Testing is Not the Answer

February 3, 2015

Civics education is in the news, which, despite the sexiness that the subject connotes at Generation Citizen, does not happen very often. Specifically, led by Arizona, several states throughout the country are considering legislation that would make passing the citizenship test a requirement to graduate from high school. 

We care about young people becoming active citizens, so it might seem like we would be at the forefront, pushing these efforts forward. But we are not in favor of these efforts, and in fact, think they could hurt our efforts to promote action civics in the classroom.

Proponents to the legislation reference the fact that Americans, on aggregate, know little about our government, with a study last year conducted by the Annenberg Public Policy Center citing that a third of Americans could not name one branch of government. They also say that this would bring more attention to the lack of civics education occurring in our schools at a time when our democracy is not functioning well, necessitating more youth involvement.

I agree with these problem statements – we do know too little about our government, and civics does need to be a much higher priority. But the citizenship test is not the right solution, for a few core reasons: 

1. We don’t need more knowledge-based tests: There’s a healthy debate occurring in this country about the importance that our education system currently places on standardized tests, and whether they should be about accountability or iterative knowledge for teachers. Regardless of where this debate lands, there are very few, if any, teachers in this country who are advocating for even more tests.

Additionally, the knowledge-based nature of this test, rather than measuring civic skills, leads itself to educators teaching explicitly to the questions, rather than the nuanced nature of our democratic problems. The citizenship test is static (students would need to answer 60 out of 100 questions correct in Arizona) so there’s a relatively high possibility that, years later, students would retain this knowledge to the same extent that you and I remember the elements on the Periodic Table.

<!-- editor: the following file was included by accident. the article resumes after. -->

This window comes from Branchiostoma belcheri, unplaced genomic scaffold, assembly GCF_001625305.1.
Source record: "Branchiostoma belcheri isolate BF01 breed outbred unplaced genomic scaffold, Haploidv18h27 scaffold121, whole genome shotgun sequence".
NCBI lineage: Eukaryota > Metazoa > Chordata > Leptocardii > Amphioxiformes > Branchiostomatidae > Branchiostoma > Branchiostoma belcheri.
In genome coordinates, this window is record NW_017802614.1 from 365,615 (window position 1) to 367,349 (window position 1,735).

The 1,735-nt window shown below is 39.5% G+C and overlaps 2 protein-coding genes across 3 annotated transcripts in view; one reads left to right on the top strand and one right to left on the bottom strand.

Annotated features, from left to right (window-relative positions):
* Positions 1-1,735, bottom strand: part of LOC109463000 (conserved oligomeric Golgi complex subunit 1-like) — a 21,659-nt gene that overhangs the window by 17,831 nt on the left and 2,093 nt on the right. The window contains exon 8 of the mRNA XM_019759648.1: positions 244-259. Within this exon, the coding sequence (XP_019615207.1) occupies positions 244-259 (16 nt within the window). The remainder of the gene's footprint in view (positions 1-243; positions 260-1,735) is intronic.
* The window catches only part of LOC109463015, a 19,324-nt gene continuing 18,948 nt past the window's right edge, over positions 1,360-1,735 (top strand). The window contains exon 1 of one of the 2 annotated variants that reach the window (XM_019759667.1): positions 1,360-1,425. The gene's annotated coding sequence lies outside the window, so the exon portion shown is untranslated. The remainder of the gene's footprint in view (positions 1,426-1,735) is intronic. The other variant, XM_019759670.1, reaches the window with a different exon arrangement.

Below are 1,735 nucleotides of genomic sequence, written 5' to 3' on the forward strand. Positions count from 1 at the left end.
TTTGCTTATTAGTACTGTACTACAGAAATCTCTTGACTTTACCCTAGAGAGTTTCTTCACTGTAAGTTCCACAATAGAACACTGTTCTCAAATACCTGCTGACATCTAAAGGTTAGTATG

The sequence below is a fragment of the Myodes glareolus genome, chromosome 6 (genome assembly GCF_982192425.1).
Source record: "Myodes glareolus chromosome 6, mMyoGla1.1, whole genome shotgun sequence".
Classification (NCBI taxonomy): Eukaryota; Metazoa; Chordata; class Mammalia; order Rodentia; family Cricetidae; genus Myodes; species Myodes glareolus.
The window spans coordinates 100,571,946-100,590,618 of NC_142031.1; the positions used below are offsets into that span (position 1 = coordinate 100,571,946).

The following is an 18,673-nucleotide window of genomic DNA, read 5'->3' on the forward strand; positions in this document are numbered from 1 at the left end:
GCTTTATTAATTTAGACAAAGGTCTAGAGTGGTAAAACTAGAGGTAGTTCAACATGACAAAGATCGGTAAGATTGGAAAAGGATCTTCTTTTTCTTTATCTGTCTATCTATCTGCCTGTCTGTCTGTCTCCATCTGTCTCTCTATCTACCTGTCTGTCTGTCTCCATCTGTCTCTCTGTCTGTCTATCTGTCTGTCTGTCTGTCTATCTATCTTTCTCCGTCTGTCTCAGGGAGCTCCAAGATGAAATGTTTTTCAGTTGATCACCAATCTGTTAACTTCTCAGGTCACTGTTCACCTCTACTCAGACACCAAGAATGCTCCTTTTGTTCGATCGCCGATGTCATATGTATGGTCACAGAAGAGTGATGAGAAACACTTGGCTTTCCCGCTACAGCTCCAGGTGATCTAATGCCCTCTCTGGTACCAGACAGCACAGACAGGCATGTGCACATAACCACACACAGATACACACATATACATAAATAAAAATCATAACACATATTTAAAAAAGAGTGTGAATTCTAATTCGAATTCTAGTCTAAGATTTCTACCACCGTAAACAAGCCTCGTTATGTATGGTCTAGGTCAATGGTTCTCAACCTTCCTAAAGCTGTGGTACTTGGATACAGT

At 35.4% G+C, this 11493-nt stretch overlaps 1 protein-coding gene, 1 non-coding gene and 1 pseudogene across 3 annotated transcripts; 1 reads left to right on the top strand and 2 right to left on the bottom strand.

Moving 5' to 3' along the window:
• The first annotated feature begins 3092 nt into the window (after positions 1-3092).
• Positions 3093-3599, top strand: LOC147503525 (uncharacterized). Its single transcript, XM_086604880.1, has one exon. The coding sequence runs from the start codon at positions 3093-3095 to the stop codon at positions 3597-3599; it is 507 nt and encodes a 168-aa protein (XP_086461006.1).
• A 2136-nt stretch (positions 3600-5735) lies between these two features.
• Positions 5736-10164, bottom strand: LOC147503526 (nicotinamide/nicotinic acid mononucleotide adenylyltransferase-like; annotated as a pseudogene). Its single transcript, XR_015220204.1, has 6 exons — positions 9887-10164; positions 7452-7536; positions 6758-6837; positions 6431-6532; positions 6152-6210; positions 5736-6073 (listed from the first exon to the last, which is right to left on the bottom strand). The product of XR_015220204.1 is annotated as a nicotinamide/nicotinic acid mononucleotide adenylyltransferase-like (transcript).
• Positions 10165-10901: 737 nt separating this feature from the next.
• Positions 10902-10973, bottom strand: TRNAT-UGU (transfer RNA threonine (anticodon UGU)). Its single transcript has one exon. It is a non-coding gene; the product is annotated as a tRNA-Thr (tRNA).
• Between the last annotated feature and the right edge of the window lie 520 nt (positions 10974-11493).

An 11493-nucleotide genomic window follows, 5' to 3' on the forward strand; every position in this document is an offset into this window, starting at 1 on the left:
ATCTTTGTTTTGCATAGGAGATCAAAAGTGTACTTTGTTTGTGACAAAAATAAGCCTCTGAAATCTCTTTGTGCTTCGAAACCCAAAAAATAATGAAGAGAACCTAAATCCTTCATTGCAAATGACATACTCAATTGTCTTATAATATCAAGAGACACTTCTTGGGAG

2. Behavior and Skills Matter: Yes, Americans need to know more about our government. But the core problem is not knowledge – it is behavior. We are participating at lower levels, have increasing distrust in government, and do not see politics as the way to make change.  The antidote to this is to teach skills and spur behavior, not just to provide knowledge.

About a year ago, I was teaching a class at Brown and asked a class of 30 students who could name both Rhode Island senators. Only 2 students could successfully do so. When I asked how many had voted in the last election, a similar result came across. The problem in this case was that the students had not been motivated to participate, and did not see their vote as necessary. This is hugely problematic. But knowing Rhode Island’s senator’s names would not have led to better civic behavior – the participation would have led to the knowledge. This causation is hugely important – if we teach young people to want to participate in politics, the knowledge will come (we implicitly vouch for this in GC’s curriculum, by valuing skills and behavior over knowledge).

3. Trade-Offs Exist: One line of thinking is that any energy towards civics in schools is a good thing. But this does civics education a disservice. No one would argue that a math or literacy test, regardless of its merits, would uniformly be a positive. Because we value those subjects, educators would want to ensure that the assessments aligned with best practices in the field.

We work with a number of 12th grade classes, especially in New York City. If this law passed, the teachers we worked with would become increasingly concerned with teaching to the citizenship test, rather than our action civics curriculum. There is not unlimited time in the school day, especially for civics, and so spending time on a knowledge based test that does not serve as an effective predictor of behavior is not a positive, even if it is trying to address the right problem.

These are just a few reasons that Generation Citizen will not support these efforts. As Ted McConnell, Executive Director of the Campaign for the Civic Mission of Schools says, “Right problem, wrong solution.”

In the coming months, we do look forward to espousing a number of pro-active policy solutions that we feel will spur youth civic engagement, including lowering the voting age in local elections. It is great that civics is in the limelight. But let’s make sure we have the right solutions at our disposal.

 

– Scott Warren, Co-Founder & Executive Director

Generation Citizen is a nonpartisan, 501(c)3 tax exempt organization which does not endorse candidates; our goal is to engage our staff, participants, and stakeholders in political and civic action on issues that matter to them personally and in their communities. The opinions expressed in this blog post are those of the writer alone and do not reflect the opinions of Generation Citizen.

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